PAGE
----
when they were at Petco in San Diego. I went to a baseball game and soccer fans came out. It was a blast. Probably the most fun I've had at a baseball game in years.
Thus eliminating the Cubanos from the competition. I consider this to be a shame -- I think USA-Cuba baseball matchups can be a lot of fun. The USA-Cuba Olympic final from 2000, when the US team consisted of a bunch of promising young Minor League prospects coached by Tommy Lasorda, was a game for the ages. Ben Sheets threw a complete game shutout to win the Gold.
They beat everyone else they played convincingly, though. It seemed like the Dutch team (which includes Curacao, home of Andruw Jones and others) had their number for whatever reason.
There's been some good, competitve baseball. I hope the owners come up with some solutions that allows this to work longterm.
the Americans can barely get top of the line starters to play, what happens with teams in a pennant race and don't want to tack on more innings to their frontline ace?
And it shouldn't, for so many reasons.
There's also the money aspect. No other sport depends on good weather like baseball does. What owner in his right mind would want to give up two weeks worth of gate revenue in the middle of July?
For some reason, no one seems to consider it an option for baseball. Perhaps it isn't considered possible to push the season back a couple more weeks into October/early November.
The fact is that the Japanese baseball league has done exactly what you suggested - put the season on hiatus mid-year - which many consider the reason why they won both previous WBCs.
You can't disrupt rotations like that midseason, and no manager with any kind of a brain is going to let his top starters work innings in the middle of the season in games that don't count. Hell, they treat them with kid gloves as it is just for the All-Star Game where they can only pitch a maximum of 3 innings.
And then there's the effect of a long layoff on everyone else who is not playing. For perhaps most position players it won't matter much. For pitchers - starters and relievers - it matters a hell of a lot.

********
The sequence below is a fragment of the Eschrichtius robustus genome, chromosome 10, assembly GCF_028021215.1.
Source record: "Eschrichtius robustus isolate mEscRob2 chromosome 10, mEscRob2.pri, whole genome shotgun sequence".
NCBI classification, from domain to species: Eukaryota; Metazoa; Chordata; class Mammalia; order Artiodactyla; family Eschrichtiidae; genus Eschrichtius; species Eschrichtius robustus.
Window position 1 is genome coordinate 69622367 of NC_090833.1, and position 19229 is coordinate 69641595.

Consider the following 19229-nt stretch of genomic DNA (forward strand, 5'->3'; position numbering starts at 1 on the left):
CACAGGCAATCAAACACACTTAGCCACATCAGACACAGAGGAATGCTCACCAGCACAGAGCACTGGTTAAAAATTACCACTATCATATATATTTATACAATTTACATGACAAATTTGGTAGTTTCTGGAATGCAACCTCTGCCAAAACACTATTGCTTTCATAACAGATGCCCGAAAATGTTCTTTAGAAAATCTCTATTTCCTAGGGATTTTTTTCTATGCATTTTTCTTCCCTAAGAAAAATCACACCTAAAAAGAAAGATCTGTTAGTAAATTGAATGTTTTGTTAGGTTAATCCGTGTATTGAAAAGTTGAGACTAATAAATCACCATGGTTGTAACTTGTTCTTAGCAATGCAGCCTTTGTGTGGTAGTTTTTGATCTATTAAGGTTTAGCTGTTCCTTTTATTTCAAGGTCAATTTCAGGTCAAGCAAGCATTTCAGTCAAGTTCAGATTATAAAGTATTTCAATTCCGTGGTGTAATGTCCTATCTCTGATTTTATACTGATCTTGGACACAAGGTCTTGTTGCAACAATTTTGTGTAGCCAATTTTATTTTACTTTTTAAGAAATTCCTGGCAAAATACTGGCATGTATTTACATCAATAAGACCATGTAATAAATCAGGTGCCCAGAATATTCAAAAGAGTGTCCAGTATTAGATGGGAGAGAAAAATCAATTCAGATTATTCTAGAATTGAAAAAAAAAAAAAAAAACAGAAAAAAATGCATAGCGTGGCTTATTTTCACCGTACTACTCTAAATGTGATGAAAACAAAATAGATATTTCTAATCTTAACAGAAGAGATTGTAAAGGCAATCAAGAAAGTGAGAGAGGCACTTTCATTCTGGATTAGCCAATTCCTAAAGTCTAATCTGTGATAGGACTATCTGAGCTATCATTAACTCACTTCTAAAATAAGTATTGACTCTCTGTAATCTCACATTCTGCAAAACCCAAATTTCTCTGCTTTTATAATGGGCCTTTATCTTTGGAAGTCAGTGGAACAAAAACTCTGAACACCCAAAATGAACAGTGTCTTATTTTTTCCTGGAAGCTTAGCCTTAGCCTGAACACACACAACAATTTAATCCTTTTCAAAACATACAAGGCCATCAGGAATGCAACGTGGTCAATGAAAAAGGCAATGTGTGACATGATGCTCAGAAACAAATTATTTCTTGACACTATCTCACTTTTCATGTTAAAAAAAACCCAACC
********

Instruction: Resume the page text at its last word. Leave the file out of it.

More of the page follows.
It's a different sport. Hockey has nothing comparable.
Since they do it in Japan. And in basically every other country in the world, the risks to players of participating in "international duty" are considered part of the bargain of being in the business of pro sports. Pro soccer players in Europe miss league games for international exhibitions ('friendlies') for God's sake. The fact is, having a vibrant international market for your sport depends on having vibrant international competition, but for better or worse Americans simply aren't on the same page. Baseball is going nowhere long term without serious attention to the WBC, so it behooves MLB and its owners to pay attention for the long term health of the sport.
That all said, I'm sure your perspective will win out in the end.
when he uses two question marks you know that it's asking the impossible.
All that is missing is the all caps--IT WILL NEVER HAPPEN and then the inevitable exclamation point string with a "1" mixed in.
It just isn't here.
There's no tradition of "international duty" in American baseball, and personally I don't care if there ever is.
But as I said, I think American baseball fans are being excessively insular and short-sighted in their thinking. Baseball's popularity has already declined in the United States over the past 25 years and without any kind of vibrant international competition, the same could happen overseas, too. American fans only need to care about things like the WBC if they care about the long term health of the sport.